Strength in Numbers

by SpaceBass

An editorial on the importance of encouraging a large player audience.

How do ants find food? I don't mean individual ants, I mean a collective colony. There is no rhyme nor reason to how an individual ant conducts his search for sustenance; he wanders around aimlessly until he either happens upon some food source or crosses the scent trail laid by one of his fellows who happened upon some food source before he did.

Now, obviously the efficacy of this method depends wholly on how many ants are actually wandering around. If ants were hermits…well, they probably wouldn't last very long as a species unless they quickly evolved some individual system for food-searching. Taken on an individual basis, wandering aimlessly can hardly be called a system. Yet, when it is done by the massive numbers of ants in a colony, it does work as a system, albeit one that depends on the statistics of chance.

Engineers know that when engineering for unknown circumstances or requirements, at a certain point design becomes irrelevant. The US space program, though populated by some of the brightest minds in the industry, did by some measure amount to tossing a bunch of rocks to see if one would hit something, and then studying why it did in order to improve on the next throw. There were dozens and hundreds of initial failures in the 'science' of rocketry. There are so many variables in such a complex undertaking, a large part of which are nigh impossible to anticipate, that the only efficient way to discover them is to make a lot of mistakes from which to learn.

Ants do this instinctively in their search for food. How many ants come back empty-handed (empty-legged?) or don't come back at all? Far more come back with nothing than return to the nest in victorious, tasty triumph. And the ants continue with this pattern, and continue to thrive, because they don't 'learn' the wrong lessons from those successes.

If ants were a bit smarter they might think one day, "Hey, this ant dude came back with food! Maybe he's better at finding it than the rest of us who brought back nothing?" Then the colony might only allow that ant to go out looking, which would of course lead to folly, since that particular ant didn't really have any advantage over the others except that he got lucky one day. So the colonies continue to throw piles of rocks at the target, and even though the majority miss, every once in a while one hits and everybody wins.

The music industry could benefit by recognizing this pattern, as could the software industry. We hear a lot about how these companies need to protect their intellectual property from unauthorized meddling in order to preserve innovation. What point would there be to research and development, the argument goes, if there were no reward for the success of the project?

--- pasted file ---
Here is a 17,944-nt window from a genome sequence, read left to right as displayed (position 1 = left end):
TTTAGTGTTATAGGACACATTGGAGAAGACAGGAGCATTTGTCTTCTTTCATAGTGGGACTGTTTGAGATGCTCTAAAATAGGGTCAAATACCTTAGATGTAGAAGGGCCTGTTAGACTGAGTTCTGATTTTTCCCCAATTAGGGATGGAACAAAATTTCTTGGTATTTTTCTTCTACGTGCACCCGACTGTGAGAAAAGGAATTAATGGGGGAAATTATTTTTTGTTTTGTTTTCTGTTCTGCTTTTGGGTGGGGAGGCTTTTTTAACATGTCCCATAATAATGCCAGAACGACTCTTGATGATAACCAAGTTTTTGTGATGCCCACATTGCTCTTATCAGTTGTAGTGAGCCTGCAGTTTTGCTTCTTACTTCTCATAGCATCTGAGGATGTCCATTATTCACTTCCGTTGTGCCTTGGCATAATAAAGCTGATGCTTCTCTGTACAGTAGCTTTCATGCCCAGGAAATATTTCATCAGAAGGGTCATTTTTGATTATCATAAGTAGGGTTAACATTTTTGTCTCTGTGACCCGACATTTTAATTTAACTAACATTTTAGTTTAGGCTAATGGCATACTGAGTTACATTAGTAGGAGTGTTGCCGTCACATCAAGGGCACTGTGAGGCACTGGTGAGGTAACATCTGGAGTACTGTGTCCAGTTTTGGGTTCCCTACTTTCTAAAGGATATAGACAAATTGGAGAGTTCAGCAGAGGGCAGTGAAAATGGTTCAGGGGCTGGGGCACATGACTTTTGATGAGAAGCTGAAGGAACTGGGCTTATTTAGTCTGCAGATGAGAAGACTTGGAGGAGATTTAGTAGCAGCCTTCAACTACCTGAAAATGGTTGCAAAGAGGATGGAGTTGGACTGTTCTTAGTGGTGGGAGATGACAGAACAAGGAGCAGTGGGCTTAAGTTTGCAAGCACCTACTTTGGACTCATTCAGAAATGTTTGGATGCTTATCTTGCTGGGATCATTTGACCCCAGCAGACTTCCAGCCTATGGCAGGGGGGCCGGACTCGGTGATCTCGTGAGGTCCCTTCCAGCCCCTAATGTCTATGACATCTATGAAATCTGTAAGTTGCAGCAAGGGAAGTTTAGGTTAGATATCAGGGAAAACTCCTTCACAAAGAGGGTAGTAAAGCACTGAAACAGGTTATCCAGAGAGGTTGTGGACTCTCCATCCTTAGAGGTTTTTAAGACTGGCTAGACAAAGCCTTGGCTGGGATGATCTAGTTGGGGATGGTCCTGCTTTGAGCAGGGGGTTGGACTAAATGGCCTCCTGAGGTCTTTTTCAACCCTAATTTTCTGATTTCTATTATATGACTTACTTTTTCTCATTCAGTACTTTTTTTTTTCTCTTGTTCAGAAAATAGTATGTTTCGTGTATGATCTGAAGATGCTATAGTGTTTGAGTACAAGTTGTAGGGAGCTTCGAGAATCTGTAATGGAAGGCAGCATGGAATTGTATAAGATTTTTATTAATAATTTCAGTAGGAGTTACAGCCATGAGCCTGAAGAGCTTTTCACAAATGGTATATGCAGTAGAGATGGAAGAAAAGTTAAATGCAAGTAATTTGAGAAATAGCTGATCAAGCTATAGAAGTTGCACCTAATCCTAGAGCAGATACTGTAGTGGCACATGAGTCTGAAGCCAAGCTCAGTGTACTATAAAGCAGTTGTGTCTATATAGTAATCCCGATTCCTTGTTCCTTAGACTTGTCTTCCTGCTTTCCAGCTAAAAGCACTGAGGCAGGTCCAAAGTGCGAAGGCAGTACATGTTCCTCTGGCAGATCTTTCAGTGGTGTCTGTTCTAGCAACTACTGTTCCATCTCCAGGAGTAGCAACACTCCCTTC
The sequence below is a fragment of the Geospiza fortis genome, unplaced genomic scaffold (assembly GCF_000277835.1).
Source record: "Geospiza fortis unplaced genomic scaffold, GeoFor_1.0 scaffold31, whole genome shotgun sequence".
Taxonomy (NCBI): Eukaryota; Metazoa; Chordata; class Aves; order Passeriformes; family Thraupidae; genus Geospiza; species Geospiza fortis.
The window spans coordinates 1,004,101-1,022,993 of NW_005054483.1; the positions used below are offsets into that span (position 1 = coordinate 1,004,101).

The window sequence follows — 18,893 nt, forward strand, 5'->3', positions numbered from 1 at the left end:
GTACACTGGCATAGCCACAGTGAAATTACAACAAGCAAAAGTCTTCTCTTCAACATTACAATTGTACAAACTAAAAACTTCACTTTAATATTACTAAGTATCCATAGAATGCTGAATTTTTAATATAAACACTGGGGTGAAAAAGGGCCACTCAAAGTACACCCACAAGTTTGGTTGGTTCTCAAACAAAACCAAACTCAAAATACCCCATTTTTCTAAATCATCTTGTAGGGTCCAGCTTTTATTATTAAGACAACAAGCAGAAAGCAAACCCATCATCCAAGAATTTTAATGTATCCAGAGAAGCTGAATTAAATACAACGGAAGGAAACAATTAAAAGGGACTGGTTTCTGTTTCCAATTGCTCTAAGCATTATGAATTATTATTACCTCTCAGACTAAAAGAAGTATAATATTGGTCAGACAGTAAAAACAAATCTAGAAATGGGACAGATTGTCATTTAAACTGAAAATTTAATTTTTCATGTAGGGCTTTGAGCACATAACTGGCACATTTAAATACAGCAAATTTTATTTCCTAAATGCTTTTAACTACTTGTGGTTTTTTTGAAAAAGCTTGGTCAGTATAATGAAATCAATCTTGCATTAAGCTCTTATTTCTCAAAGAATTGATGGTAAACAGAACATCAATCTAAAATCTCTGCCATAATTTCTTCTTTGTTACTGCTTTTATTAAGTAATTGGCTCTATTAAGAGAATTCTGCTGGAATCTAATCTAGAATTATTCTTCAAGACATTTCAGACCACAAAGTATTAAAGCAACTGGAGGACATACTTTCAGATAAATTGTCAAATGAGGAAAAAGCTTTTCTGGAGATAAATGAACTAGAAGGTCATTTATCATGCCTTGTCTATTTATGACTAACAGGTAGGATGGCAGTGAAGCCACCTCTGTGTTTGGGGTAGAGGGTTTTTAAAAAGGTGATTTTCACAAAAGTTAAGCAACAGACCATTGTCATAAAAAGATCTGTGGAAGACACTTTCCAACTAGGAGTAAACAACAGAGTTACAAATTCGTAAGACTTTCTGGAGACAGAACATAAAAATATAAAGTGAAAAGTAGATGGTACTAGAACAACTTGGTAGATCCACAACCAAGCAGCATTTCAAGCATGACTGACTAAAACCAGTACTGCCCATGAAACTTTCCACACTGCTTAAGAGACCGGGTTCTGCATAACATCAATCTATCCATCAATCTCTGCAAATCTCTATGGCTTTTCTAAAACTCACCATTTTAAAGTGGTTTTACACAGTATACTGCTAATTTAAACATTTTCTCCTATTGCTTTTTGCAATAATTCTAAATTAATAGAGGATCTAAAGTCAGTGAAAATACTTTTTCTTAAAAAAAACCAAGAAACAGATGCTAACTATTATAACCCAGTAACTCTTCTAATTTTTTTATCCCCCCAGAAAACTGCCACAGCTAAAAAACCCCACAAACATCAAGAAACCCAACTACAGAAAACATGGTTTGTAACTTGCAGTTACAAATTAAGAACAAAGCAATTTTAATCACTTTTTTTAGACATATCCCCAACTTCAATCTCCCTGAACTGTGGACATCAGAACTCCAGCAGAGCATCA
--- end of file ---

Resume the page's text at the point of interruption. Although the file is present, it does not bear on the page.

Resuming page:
But this argument ignores the fact that when you create artificial barriers to participation in an endeavor, the overall effect is detrimental to the endeavor unless those allowed to be involved have a large enough internal population to be self-sustainable. When an industry consolidates down to four or five companies, the evolution of the industry suffers. There just aren't enough ants to go in search of food and achieve any sort of measurable success rate anymore.

The open-source software movement, though it may not consciously recognize this, at least operates under the principle of the ants: the more people you throw at a problem, the better chance one or a few will find a solution. Open source developers recognize that the traditional software development model of closed, proprietary code maintained by a relatively small group of in-house programmers, leads to missed bugs and security problems – especially if those searching for bugs wrote the code themselves.

The strength of an ARG collective of players hinges on its numbers. True, the individual areas of expertise of each player can be a factor in whether a particularly esoteric puzzle is solved. But the key to the successful collective is to throw as many players as possible at the problems an ARG presents. In this context, it is easy to see how every member of an ARG player group is important, whether they individually solve puzzles or not: every player brings the group that much closer to the critical mass required to pop out the solutions. A group of four people, even if they are all experts in their respective disciplines, is far less likely to achieve success in an ARG than a collective of thousands, none of whom have to be experts in anything, but who all together become an expert in everything when they reach that critical mass.

For players, ARG success depends on the size of the player collective. Player groups should devote as much group time and effort as they can spare from the ARG itself to attracting members and making the playing experience accessible to them. A player group that places artificial barriers in the way of potential members only hurts itself. Collectives should welcome as many contributors as their support network can possibly handle, in order to bring the whole group to that all-important level of criticality. Any action to the contrary may well serve only to doom the group to failure, or at least to a slow lingering death.